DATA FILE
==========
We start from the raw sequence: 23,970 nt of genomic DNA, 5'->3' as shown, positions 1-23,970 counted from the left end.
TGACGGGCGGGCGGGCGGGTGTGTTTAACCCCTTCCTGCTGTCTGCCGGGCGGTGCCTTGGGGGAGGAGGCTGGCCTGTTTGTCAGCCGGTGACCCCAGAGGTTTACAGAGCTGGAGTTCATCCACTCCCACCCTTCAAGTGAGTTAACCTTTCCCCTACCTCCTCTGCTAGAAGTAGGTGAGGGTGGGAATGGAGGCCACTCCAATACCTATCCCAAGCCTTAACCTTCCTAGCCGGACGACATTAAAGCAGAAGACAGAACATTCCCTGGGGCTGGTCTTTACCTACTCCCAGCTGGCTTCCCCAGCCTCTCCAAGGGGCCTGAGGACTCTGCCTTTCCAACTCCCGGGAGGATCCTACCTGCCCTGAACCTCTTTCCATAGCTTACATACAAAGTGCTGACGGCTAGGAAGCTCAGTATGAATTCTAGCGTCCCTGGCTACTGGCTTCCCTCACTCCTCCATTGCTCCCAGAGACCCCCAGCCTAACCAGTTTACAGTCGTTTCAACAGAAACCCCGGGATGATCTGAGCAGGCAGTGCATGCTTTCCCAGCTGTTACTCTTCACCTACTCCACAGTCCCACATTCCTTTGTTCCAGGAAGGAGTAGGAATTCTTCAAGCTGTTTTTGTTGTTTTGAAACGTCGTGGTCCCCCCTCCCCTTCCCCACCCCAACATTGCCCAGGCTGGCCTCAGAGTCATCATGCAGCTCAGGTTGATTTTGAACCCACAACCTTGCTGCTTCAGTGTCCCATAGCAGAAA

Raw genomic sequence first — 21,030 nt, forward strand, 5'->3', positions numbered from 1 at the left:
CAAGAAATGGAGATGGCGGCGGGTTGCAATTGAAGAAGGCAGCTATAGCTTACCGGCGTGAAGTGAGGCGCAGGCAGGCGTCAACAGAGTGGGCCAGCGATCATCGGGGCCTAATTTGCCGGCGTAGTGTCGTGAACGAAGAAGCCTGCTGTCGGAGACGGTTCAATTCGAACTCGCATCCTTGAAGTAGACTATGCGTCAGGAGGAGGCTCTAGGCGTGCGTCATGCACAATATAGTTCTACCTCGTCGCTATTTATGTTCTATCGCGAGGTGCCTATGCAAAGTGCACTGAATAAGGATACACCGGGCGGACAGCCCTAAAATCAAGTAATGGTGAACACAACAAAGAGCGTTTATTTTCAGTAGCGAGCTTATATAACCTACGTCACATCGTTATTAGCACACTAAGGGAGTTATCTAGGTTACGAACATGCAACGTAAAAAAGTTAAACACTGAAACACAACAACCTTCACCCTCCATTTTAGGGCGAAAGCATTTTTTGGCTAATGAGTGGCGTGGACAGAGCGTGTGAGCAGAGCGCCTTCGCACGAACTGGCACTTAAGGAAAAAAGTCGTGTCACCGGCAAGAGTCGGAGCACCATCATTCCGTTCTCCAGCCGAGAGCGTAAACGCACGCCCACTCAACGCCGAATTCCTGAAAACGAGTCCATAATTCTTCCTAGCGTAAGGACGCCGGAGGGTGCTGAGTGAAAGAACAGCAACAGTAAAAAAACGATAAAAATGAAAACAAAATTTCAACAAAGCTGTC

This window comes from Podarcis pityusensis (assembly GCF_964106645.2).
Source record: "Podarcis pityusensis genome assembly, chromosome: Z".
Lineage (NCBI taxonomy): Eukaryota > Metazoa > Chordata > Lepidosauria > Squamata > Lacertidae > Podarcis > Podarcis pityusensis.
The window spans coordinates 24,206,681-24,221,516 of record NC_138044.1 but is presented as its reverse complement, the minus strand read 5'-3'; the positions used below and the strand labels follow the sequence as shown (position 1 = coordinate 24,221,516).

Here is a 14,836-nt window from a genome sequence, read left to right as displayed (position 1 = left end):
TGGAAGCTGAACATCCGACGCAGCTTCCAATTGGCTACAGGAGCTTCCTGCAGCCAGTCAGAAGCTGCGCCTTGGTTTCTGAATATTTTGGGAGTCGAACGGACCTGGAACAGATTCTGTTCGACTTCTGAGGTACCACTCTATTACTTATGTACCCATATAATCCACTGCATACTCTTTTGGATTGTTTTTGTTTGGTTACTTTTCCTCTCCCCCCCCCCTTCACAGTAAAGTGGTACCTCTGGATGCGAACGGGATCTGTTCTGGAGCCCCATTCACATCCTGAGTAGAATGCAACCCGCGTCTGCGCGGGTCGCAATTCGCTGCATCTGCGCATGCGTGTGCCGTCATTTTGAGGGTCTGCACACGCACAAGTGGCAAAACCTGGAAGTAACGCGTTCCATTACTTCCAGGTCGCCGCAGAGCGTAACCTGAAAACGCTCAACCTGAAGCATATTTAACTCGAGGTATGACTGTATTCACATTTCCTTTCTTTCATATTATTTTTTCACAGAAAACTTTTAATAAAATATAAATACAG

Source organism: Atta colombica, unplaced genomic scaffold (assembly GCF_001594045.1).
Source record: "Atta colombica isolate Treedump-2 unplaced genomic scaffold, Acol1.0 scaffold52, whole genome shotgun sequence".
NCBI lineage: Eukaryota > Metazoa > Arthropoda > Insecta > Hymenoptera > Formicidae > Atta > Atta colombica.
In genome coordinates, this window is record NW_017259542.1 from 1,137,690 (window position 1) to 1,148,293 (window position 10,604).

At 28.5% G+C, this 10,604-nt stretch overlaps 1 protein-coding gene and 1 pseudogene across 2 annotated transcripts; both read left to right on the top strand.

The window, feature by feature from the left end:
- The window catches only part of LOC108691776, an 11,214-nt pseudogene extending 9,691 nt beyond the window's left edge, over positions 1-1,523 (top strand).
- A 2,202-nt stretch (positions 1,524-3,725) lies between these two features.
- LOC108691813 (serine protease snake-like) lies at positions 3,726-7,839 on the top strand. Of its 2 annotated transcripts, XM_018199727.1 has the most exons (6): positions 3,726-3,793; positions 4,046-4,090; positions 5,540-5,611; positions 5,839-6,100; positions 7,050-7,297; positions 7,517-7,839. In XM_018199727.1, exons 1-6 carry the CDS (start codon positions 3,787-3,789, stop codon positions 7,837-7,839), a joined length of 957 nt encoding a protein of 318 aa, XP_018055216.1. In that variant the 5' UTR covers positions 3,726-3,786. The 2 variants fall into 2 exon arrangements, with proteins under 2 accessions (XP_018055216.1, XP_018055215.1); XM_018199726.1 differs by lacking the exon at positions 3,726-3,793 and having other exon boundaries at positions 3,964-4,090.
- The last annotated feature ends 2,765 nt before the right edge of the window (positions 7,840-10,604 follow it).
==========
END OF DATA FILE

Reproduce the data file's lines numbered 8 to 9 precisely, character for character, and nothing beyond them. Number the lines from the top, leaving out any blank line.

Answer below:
The window spans coordinates 24,206,681-24,221,516 of record NC_138044.1 but is presented as its reverse complement, the minus strand read 5'-3'; the positions used below and the strand labels follow the sequence as shown (position 1 = coordinate 24,221,516).

Here is a 14,836-nt window from a genome sequence, read left to right as displayed (position 1 = left end):